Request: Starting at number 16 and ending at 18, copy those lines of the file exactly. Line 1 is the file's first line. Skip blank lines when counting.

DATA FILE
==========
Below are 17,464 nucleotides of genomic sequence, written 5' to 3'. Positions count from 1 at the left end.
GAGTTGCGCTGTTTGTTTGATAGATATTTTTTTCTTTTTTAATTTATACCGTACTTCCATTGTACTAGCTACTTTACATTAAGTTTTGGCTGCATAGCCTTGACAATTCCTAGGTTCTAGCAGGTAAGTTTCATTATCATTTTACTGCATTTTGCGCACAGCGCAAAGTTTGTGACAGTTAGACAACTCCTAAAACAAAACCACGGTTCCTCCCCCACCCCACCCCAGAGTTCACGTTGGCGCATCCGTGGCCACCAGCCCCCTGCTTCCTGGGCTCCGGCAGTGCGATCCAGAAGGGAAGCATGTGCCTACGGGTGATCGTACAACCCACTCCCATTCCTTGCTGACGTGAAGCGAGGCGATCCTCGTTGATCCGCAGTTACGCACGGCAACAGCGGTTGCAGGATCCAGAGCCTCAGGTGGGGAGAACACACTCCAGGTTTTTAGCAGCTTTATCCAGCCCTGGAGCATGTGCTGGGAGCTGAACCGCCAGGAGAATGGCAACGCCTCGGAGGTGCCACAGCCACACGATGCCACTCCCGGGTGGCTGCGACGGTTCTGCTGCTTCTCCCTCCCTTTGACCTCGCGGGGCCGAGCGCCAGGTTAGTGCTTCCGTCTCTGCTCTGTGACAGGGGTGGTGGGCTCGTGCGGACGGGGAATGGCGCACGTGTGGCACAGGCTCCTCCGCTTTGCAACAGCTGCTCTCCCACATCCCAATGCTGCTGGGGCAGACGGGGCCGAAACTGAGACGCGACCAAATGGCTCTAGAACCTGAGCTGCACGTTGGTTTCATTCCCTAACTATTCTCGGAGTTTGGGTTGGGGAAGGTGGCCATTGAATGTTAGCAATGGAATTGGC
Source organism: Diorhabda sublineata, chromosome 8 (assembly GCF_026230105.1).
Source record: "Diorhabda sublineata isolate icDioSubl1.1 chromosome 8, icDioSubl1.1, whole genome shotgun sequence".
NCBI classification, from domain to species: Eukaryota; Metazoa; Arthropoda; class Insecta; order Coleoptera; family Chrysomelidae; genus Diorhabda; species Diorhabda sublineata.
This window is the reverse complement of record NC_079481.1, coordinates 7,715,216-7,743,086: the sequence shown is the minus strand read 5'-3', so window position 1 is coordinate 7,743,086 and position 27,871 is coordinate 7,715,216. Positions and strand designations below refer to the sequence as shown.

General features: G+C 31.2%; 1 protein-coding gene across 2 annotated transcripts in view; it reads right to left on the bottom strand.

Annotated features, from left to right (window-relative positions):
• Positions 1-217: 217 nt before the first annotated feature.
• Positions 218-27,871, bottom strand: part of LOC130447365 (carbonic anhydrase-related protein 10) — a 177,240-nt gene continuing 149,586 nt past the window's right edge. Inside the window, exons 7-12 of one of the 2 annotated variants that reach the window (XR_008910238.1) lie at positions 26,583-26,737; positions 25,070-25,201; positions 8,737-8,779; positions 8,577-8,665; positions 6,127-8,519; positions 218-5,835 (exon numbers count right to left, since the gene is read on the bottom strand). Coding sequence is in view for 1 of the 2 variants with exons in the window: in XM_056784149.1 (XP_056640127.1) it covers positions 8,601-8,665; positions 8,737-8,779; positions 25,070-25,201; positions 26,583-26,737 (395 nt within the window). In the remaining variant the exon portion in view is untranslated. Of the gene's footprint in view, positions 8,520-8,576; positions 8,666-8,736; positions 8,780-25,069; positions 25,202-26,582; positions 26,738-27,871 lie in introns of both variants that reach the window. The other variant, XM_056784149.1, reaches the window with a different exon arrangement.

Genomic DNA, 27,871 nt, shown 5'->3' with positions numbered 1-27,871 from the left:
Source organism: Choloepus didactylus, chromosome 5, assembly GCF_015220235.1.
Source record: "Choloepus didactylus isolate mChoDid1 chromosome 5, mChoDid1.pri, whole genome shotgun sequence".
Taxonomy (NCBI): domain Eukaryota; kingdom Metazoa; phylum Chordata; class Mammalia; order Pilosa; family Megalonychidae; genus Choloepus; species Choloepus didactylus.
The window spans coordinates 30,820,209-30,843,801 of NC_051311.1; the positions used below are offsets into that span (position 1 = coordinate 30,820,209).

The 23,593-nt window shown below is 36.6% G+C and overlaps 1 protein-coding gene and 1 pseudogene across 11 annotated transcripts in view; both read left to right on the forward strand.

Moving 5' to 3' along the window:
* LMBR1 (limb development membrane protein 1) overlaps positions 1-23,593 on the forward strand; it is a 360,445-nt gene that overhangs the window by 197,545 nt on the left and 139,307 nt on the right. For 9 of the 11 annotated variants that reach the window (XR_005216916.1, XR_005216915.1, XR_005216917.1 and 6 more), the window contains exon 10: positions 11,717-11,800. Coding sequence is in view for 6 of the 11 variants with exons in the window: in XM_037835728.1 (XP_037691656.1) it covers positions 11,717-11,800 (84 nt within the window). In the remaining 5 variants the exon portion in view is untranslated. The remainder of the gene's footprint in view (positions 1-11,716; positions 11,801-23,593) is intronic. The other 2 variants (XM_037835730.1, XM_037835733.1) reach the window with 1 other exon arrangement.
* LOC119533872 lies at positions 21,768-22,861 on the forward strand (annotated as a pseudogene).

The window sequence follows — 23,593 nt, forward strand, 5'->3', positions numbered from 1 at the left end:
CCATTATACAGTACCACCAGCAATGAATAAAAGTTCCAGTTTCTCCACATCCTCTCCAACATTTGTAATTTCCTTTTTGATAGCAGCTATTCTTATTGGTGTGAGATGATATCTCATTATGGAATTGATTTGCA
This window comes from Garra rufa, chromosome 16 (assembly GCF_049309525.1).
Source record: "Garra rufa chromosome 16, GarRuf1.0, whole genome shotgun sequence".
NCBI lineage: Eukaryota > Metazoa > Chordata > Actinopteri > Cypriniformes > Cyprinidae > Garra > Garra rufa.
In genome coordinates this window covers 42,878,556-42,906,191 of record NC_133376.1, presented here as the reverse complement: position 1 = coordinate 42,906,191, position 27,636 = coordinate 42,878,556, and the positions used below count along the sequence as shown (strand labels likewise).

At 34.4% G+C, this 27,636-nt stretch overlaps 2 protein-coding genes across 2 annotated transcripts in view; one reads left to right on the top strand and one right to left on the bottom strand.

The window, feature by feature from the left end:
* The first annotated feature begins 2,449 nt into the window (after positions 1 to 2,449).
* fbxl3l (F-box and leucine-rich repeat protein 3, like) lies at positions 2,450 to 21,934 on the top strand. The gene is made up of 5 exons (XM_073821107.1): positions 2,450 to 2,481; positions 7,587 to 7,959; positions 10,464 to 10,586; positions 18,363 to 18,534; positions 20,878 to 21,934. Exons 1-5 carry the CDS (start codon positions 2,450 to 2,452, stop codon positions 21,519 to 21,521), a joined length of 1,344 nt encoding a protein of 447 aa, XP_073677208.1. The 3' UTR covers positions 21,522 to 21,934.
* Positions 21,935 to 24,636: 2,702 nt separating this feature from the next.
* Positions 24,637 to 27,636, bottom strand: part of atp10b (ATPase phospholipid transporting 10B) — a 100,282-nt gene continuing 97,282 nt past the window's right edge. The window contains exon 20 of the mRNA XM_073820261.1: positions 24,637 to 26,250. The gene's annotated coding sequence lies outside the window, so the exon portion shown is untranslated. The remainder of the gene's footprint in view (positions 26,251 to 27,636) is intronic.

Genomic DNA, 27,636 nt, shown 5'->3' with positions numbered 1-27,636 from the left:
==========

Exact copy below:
The 23,593-nt window shown below is 36.6% G+C and overlaps 1 protein-coding gene and 1 pseudogene across 11 annotated transcripts in view; both read left to right on the forward strand.

Moving 5' to 3' along the window:
* LMBR1 (limb development membrane protein 1) overlaps positions 1-23,593 on the forward strand; it is a 360,445-nt gene that overhangs the window by 197,545 nt on the left and 139,307 nt on the right. For 9 of the 11 annotated variants that reach the window (XR_005216916.1, XR_005216915.1, XR_005216917.1 and 6 more), the window contains exon 10: positions 11,717-11,800. Coding sequence is in view for 6 of the 11 variants with exons in the window: in XM_037835728.1 (XP_037691656.1) it covers positions 11,717-11,800 (84 nt within the window). In the remaining 5 variants the exon portion in view is untranslated. The remainder of the gene's footprint in view (positions 1-11,716; positions 11,801-23,593) is intronic. The other 2 variants (XM_037835730.1, XM_037835733.1) reach the window with 1 other exon arrangement.